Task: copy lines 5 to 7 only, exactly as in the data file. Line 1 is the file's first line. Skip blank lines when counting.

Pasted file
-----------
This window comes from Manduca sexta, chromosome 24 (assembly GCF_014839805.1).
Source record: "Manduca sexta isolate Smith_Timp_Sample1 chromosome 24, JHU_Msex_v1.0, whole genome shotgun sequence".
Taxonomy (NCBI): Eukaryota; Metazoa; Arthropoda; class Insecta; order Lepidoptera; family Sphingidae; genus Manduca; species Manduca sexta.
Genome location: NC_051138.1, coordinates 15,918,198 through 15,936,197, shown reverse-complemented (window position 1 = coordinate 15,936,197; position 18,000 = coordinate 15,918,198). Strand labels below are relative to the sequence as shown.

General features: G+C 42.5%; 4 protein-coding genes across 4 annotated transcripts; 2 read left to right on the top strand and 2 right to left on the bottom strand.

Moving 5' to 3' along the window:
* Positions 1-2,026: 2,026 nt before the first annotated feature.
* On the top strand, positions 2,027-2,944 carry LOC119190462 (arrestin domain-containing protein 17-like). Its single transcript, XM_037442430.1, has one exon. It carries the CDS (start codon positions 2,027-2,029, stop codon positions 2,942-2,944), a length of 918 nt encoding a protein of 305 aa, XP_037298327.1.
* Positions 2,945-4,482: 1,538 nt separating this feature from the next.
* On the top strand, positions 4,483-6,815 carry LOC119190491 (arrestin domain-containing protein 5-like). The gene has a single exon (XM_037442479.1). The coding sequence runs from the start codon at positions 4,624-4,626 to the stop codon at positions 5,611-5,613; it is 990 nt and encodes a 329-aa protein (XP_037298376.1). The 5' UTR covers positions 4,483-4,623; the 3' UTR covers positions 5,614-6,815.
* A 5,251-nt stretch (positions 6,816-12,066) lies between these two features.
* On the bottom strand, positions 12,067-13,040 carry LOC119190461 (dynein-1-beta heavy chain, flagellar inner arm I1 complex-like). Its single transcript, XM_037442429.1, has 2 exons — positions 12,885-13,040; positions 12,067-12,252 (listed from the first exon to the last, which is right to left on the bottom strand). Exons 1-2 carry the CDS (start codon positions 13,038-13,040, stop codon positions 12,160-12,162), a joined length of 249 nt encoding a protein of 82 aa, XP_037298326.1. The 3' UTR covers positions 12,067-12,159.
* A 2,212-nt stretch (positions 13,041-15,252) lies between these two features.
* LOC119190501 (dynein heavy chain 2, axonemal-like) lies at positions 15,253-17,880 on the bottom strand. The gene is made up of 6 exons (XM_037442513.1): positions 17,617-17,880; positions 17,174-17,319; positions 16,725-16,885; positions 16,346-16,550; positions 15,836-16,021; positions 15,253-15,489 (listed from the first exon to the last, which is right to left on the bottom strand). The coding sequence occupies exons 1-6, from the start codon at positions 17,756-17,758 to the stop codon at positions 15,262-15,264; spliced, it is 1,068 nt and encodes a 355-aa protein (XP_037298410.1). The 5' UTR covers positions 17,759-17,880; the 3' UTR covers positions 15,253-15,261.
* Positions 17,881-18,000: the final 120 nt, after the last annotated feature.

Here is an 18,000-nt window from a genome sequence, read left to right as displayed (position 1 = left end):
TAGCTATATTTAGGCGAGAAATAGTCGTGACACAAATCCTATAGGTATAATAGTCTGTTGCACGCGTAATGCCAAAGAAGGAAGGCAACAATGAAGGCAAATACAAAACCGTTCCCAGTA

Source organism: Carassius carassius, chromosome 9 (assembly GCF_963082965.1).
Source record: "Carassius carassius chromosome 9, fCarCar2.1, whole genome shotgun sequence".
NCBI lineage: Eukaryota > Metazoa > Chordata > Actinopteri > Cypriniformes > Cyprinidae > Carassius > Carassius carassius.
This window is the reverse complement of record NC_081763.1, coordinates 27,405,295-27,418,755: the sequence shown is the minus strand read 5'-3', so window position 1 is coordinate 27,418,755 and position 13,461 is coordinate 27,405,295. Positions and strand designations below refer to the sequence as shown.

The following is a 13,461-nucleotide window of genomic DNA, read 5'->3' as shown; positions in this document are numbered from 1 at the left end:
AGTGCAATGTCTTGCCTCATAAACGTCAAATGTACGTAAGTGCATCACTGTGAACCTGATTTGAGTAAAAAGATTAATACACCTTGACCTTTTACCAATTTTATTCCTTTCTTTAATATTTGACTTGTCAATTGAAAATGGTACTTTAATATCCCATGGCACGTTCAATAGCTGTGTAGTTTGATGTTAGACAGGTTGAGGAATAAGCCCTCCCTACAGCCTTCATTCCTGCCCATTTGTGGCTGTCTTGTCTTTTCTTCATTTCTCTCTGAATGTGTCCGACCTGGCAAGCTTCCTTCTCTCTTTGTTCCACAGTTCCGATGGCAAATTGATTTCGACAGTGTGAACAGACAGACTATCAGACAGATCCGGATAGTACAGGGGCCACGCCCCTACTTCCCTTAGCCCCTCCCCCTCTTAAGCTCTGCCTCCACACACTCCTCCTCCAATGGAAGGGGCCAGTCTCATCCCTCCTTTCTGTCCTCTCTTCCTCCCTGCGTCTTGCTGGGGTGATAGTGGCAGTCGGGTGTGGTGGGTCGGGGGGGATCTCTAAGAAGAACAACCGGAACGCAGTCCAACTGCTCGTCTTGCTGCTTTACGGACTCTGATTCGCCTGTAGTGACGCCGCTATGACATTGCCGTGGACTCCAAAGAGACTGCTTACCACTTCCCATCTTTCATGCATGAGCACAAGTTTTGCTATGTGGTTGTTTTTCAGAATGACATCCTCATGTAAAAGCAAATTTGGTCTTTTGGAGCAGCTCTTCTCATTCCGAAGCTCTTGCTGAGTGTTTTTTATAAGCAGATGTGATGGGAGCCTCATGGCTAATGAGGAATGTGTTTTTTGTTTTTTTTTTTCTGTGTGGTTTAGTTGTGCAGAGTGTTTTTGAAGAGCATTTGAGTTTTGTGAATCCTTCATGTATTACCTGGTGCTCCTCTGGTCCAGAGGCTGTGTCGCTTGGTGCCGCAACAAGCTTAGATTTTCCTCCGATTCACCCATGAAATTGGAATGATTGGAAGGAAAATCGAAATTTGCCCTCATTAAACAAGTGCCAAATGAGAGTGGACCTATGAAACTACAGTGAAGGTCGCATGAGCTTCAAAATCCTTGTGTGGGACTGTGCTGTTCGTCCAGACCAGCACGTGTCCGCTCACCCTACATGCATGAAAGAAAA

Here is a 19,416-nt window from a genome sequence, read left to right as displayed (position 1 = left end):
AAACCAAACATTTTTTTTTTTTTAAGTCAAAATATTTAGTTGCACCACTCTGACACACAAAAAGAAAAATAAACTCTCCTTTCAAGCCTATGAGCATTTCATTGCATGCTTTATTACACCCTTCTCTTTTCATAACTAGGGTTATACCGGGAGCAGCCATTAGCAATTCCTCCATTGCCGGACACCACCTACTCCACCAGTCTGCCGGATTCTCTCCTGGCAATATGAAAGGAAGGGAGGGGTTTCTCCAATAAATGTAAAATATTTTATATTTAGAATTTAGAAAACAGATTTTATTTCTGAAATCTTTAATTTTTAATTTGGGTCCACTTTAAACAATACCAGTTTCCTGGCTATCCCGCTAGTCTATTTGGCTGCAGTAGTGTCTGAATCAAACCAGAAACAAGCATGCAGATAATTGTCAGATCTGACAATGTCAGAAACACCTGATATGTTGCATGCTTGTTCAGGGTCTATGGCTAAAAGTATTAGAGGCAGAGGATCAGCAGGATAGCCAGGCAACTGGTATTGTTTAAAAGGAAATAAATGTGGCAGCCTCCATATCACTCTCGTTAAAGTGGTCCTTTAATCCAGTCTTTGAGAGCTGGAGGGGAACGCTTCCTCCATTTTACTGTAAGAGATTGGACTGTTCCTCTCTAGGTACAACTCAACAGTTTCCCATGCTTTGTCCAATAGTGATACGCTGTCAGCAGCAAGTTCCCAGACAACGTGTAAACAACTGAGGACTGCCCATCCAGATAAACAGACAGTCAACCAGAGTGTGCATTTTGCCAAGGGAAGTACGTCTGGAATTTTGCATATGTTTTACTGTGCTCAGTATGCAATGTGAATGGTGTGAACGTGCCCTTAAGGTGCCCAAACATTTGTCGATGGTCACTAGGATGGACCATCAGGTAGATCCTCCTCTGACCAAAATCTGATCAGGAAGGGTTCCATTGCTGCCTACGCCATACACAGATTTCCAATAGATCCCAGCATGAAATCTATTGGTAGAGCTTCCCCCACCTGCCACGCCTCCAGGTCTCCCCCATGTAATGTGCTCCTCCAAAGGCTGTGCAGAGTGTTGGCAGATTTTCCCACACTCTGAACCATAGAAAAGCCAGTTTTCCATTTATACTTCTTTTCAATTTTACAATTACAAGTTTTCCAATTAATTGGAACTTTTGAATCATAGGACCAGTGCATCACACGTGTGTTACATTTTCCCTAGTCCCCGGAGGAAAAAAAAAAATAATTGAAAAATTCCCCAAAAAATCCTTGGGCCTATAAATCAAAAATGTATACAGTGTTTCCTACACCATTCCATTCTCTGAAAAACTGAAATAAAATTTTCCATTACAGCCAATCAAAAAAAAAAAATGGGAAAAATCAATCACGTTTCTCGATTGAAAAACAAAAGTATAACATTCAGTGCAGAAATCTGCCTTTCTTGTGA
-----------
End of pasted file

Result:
General features: G+C 42.5%; 4 protein-coding genes across 4 annotated transcripts; 2 read left to right on the top strand and 2 right to left on the bottom strand.

Moving 5' to 3' along the window:
* Positions 1-2,026: 2,026 nt before the first annotated feature.